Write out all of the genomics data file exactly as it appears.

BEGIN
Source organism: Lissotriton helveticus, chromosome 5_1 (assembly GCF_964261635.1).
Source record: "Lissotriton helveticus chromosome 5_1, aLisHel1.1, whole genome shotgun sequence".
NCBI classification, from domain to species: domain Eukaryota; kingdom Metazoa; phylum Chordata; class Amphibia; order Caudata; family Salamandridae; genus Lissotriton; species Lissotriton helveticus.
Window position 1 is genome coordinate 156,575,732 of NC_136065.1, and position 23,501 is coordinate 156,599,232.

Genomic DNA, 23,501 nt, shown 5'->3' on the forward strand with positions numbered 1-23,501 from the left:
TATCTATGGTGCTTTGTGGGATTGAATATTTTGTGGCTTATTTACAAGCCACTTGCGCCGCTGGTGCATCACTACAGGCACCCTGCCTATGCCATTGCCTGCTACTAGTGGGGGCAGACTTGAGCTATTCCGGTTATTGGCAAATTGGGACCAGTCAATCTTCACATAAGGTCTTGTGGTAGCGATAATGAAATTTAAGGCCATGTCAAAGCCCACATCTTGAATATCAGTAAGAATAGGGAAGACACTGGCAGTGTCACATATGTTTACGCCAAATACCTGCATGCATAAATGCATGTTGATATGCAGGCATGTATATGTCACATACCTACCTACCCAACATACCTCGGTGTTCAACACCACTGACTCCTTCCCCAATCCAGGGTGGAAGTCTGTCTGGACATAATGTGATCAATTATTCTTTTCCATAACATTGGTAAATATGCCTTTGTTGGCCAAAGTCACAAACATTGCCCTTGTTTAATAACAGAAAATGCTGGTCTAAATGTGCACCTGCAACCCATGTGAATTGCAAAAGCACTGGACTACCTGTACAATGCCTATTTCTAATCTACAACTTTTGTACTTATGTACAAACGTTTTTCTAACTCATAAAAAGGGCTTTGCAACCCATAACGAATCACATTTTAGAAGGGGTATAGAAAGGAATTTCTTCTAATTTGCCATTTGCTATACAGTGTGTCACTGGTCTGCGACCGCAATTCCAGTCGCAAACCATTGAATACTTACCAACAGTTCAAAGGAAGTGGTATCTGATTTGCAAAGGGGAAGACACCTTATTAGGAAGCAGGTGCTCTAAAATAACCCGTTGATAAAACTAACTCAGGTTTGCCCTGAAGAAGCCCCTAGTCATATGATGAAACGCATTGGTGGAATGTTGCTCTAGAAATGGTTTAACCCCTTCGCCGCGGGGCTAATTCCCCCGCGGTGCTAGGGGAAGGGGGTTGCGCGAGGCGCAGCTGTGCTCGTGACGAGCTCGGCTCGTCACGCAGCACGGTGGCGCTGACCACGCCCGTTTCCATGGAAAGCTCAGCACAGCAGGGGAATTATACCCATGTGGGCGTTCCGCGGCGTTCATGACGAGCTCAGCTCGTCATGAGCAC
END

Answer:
Source organism: Lissotriton helveticus, chromosome 5_1 (assembly GCF_964261635.1).
Source record: "Lissotriton helveticus chromosome 5_1, aLisHel1.1, whole genome shotgun sequence".
NCBI classification, from domain to species: domain Eukaryota; kingdom Metazoa; phylum Chordata; class Amphibia; order Caudata; family Salamandridae; genus Lissotriton; species Lissotriton helveticus.
Window position 1 is genome coordinate 156,575,732 of NC_136065.1, and position 23,501 is coordinate 156,599,232.

Genomic DNA, 23,501 nt, shown 5'->3' on the forward strand with positions numbered 1-23,501 from the left:
TATCTATGGTGCTTTGTGGGATTGAATATTTTGTGGCTTATTTACAAGCCACTTGCGCCGCTGGTGCATCACTACAGGCACCCTGCCTATGCCATTGCCTGCTACTAGTGGGGGCAGACTTGAGCTATTCCGGTTATTGGCAAATTGGGACCAGTCAATCTTCACATAAGGTCTTGTGGTAGCGATAATGAAATTTAAGGCCATGTCAAAGCCCACATCTTGAATATCAGTAAGAATAGGGAAGACACTGGCAGTGTCACATATGTTTACGCCAAATACCTGCATGCATAAATGCATGTTGATATGCAGGCATGTATATGTCACATACCTACCTACCCAACATACCTCGGTGTTCAACACCACTGACTCCTTCCCCAATCCAGGGTGGAAGTCTGTCTGGACATAATGTGATCAATTATTCTTTTCCATAACATTGGTAAATATGCCTTTGTTGGCCAAAGTCACAAACATTGCCCTTGTTTAATAACAGAAAATGCTGGTCTAAATGTGCACCTGCAACCCATGTGAATTGCAAAAGCACTGGACTACCTGTACAATGCCTATTTCTAATCTACAACTTTTGTACTTATGTACAAACGTTTTTCTAACTCATAAAAAGGGCTTTGCAACCCATAACGAATCACATTTTAGAAGGGGTATAGAAAGGAATTTCTTCTAATTTGCCATTTGCTATACAGTGTGTCACTGGTCTGCGACCGCAATTCCAGTCGCAAACCATTGAATACTTACCAACAGTTCAAAGGAAGTGGTATCTGATTTGCAAAGGGGAAGACACCTTATTAGGAAGCAGGTGCTCTAAAATAACCCGTTGATAAAACTAACTCAGGTTTGCCCTGAAGAAGCCCCTAGTCATATGATGAAACGCATTGGTGGAATGTTGCTCTAGAAATGGTTTAACCCCTTCGCCGCGGGGCTAATTCCCCCGCGGTGCTAGGGGAAGGGGGTTGCGCGAGGCGCAGCTGTGCTCGTGACGAGCTCGGCTCGTCACGCAGCACGGTGGCGCTGACCACGCCCGTTTCCATGGAAAGCTCAGCACAGCAGGGGAATTATACCCATGTGGGCGTTCCGCGGCGTTCATGACGAGCTCAGCTCGTCATGAGCAC